POLITICS
03/15/2017 02:06 pm ET Updated Mar 15, 2017

Marines Issue New Social Media Rules Following Nude Photo Scandal

The updated guidelines directly address online sexual harassment.

In the wake of its nude photo scandal, the U.S. Marine Corps has updated its guidelines regarding its service members’ social media activities to more explicitly address online sexual misconduct.

The policy update released Tuesday specifically targets online sexual harassment, emphasizes the punishments for such transgressions and encourages Marines to report misconduct. 

“The latest social media guidance makes it clear to Marines what is expected of them and how they will be held accountable for their behavior online,” Capt. Ryan E. Alvis, a spokesman for the Marine Corps, told The Huffington Post. 

The updated guidelines come in the wake of a massive, illicit photo scandal exposed earlier this month in which male Marines were posting nude photos of their female colleagues without their consent to a 30,000-member private Facebook group called “Marines United.” Since it was first reported on by Marine veteran Thomas Brennan, who runs the nonprofit news organization The War Horse, other reports have implicated other branches of the military and exposed other private sites.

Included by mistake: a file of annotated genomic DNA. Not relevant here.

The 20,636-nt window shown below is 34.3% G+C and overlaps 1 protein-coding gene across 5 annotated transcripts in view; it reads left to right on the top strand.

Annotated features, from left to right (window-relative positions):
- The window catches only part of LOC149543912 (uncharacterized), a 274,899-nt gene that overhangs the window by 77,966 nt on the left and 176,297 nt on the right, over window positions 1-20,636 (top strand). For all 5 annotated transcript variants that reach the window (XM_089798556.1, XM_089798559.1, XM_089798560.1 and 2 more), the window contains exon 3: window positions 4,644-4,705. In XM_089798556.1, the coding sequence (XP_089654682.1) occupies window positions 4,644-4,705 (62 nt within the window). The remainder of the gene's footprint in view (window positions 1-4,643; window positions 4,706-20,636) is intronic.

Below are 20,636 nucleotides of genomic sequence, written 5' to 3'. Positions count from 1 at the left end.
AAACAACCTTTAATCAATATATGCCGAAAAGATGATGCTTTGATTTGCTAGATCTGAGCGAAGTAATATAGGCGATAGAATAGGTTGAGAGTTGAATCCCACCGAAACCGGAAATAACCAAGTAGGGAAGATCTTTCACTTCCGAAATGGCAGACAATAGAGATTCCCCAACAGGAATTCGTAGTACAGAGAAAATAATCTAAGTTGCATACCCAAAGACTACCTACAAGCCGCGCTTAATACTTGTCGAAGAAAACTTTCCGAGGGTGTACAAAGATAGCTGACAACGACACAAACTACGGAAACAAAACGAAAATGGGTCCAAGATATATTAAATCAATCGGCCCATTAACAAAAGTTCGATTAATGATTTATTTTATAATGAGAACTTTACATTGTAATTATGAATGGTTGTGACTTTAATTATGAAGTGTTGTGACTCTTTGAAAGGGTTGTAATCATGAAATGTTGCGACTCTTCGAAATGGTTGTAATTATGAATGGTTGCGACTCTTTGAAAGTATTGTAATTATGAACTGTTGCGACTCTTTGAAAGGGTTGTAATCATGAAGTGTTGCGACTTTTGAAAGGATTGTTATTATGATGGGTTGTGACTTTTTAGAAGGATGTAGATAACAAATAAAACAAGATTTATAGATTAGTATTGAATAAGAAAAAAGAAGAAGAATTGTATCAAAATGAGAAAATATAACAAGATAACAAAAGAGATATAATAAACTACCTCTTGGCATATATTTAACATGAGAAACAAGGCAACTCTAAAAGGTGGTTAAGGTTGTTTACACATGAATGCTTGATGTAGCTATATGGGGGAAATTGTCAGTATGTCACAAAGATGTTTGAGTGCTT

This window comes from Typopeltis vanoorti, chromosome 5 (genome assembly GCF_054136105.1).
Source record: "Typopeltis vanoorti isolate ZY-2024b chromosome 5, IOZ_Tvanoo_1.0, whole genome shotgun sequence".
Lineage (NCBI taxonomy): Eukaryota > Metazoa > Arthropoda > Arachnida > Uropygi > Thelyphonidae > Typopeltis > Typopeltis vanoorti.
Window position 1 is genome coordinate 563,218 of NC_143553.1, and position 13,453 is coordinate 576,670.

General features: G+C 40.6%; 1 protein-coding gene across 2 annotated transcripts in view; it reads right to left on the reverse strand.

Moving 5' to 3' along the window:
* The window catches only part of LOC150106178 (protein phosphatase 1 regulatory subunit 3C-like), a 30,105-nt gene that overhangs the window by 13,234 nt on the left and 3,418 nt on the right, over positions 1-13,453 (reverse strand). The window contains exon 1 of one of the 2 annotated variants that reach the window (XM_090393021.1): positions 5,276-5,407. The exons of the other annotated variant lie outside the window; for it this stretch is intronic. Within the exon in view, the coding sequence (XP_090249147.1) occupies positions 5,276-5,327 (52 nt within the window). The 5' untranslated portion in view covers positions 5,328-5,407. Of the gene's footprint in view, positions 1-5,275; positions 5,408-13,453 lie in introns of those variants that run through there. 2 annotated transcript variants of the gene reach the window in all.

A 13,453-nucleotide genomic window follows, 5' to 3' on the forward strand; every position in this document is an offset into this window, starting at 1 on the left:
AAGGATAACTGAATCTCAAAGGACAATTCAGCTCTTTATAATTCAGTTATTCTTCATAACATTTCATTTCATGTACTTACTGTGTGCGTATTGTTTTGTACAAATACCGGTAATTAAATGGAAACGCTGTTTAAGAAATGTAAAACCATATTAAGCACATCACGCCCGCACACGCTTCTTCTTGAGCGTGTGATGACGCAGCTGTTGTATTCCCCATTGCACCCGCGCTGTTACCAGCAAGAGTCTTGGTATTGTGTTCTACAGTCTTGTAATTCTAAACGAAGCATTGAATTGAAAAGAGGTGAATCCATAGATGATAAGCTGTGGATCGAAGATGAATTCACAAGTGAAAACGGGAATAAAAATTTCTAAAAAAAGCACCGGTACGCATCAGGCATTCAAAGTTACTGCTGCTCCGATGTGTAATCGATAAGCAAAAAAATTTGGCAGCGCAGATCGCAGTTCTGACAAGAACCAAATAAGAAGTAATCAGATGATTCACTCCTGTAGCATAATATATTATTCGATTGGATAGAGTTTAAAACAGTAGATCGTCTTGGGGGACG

The new social media guidelines, which replace ones from 2010, emphasize that the rules “have long prohibited sexual or other harassment, fraternization, retaliation, reprisal, and hazing” and that “sexual misconduct related to indecent viewing, visual recording, or broadcasting” will be punished.

The updated guidelines make note that “[t]his type of conduct may be punishable under Article 92 of the Uniform Code of Military Justice (UCMJ),” which calls for punishment as directed by a court-martial. 

The new policy also encourages victims to report misconduct and promises their anonymity. 

“Marines who believe they have been subject to inappropriate online conduct and who would like to maintain their privacy are encouraged to report the misconduct to their chaplain or a Victims Legal Counsel,” the updated code of conduct reads, while providing a list of resources. 

Commandant Gen. Robert Neller, the Marines’ top officer, sent a letter to Corps members on Friday announcing that new rules were forthcoming, Military.com reported.

“The recent attacks on social media can be overcome if we address the behaviors and attitudes that caused these unacceptable actions in the first place,” he wrote in a two-page letter. “We are better than this.” 

HuffPost

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